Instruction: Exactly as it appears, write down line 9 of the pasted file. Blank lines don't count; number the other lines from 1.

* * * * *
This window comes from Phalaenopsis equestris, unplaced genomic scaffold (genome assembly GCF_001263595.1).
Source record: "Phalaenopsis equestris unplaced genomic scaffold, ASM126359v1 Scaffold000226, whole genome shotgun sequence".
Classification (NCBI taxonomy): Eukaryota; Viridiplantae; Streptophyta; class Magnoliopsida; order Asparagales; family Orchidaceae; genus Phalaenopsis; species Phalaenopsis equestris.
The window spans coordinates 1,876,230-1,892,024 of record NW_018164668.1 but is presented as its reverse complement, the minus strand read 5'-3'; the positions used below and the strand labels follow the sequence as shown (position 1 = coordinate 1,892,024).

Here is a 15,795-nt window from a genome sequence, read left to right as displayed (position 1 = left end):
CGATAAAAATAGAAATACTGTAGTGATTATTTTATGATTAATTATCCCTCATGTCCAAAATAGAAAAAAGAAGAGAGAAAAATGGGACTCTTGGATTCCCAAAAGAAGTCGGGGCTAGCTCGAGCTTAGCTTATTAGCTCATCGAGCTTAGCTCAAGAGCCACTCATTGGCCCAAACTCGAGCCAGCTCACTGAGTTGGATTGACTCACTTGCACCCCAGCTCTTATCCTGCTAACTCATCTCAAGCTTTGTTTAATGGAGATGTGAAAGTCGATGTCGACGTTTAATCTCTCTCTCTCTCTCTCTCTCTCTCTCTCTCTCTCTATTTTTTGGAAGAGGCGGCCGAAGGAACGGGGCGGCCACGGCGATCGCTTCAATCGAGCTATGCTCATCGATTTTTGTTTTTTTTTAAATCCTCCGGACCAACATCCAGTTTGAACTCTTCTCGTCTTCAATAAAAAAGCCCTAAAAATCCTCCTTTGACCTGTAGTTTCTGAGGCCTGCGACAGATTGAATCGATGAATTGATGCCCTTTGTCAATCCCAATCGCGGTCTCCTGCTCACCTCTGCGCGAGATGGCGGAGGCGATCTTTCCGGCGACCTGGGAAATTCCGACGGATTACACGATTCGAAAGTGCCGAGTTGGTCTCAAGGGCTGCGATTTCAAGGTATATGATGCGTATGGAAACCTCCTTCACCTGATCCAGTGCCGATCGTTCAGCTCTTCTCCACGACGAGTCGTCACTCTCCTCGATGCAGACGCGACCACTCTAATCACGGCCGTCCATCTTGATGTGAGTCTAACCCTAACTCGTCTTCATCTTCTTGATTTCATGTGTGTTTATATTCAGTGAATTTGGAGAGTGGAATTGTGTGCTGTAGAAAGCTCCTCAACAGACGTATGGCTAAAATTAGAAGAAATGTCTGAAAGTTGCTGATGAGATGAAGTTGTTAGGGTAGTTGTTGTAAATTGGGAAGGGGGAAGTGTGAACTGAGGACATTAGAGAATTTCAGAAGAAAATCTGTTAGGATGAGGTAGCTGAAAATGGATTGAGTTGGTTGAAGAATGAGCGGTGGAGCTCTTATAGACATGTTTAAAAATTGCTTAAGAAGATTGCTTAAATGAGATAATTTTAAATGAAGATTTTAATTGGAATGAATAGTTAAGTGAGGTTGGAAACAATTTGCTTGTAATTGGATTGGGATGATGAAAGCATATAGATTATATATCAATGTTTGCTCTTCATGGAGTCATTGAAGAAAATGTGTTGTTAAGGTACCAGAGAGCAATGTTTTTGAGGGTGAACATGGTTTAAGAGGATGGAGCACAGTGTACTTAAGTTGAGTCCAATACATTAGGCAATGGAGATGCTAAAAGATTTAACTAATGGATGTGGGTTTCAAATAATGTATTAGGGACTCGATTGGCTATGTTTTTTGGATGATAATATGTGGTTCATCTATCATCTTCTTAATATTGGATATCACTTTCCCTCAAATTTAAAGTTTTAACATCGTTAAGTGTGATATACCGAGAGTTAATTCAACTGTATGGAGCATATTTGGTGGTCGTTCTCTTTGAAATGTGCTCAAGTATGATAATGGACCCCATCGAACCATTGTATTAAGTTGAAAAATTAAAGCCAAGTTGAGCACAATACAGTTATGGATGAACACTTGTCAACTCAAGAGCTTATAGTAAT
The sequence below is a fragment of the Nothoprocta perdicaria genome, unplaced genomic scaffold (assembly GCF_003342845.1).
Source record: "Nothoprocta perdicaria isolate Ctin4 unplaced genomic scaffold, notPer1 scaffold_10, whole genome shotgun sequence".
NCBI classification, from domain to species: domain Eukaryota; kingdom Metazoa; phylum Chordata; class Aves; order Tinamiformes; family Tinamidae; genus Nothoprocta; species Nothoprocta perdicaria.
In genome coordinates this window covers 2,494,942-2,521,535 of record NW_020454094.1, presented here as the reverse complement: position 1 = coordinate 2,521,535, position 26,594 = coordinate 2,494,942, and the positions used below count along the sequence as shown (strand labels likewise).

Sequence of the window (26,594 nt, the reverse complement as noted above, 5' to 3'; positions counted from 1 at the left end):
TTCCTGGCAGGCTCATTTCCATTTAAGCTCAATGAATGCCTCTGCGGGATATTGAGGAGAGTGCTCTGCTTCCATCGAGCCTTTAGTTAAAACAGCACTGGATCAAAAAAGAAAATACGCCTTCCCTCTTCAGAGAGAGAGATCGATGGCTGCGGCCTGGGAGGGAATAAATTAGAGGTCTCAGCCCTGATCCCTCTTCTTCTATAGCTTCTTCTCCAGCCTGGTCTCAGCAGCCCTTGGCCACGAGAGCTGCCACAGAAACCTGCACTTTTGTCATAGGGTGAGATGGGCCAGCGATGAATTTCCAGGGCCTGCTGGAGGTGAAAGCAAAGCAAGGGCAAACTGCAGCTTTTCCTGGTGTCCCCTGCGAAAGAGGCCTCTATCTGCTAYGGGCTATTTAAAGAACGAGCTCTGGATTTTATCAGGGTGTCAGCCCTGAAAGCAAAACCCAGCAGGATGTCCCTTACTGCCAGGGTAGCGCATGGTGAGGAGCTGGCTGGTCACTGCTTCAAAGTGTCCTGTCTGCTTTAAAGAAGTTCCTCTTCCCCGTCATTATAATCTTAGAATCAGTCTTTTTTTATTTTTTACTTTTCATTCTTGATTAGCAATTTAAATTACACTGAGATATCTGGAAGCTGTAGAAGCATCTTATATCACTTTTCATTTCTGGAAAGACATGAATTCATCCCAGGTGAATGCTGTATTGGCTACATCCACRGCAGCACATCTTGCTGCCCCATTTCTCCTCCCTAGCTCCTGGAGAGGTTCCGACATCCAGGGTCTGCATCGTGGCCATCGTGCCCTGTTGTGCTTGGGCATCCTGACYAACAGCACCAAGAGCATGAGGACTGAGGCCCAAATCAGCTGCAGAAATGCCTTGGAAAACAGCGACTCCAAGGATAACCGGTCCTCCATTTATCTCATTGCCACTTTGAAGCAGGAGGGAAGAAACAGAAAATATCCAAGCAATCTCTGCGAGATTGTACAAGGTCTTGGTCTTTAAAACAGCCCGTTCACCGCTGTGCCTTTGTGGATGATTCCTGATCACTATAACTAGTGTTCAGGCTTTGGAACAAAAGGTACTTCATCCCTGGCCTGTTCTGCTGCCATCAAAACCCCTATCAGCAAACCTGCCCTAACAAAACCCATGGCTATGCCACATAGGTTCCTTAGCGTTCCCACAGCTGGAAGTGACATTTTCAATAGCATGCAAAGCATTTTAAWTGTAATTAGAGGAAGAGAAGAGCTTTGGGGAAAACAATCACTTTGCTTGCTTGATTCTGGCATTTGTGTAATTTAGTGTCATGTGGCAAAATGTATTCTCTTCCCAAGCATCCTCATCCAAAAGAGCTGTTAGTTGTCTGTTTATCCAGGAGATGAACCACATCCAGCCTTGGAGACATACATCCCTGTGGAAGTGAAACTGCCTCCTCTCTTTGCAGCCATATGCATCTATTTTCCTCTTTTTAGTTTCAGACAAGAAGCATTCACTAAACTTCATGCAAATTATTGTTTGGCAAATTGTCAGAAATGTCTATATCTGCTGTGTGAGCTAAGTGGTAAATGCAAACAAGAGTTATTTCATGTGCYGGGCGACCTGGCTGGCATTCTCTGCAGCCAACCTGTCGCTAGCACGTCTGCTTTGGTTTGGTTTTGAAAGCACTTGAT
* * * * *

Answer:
NCBI classification, from domain to species: domain Eukaryota; kingdom Metazoa; phylum Chordata; class Aves; order Tinamiformes; family Tinamidae; genus Nothoprocta; species Nothoprocta perdicaria.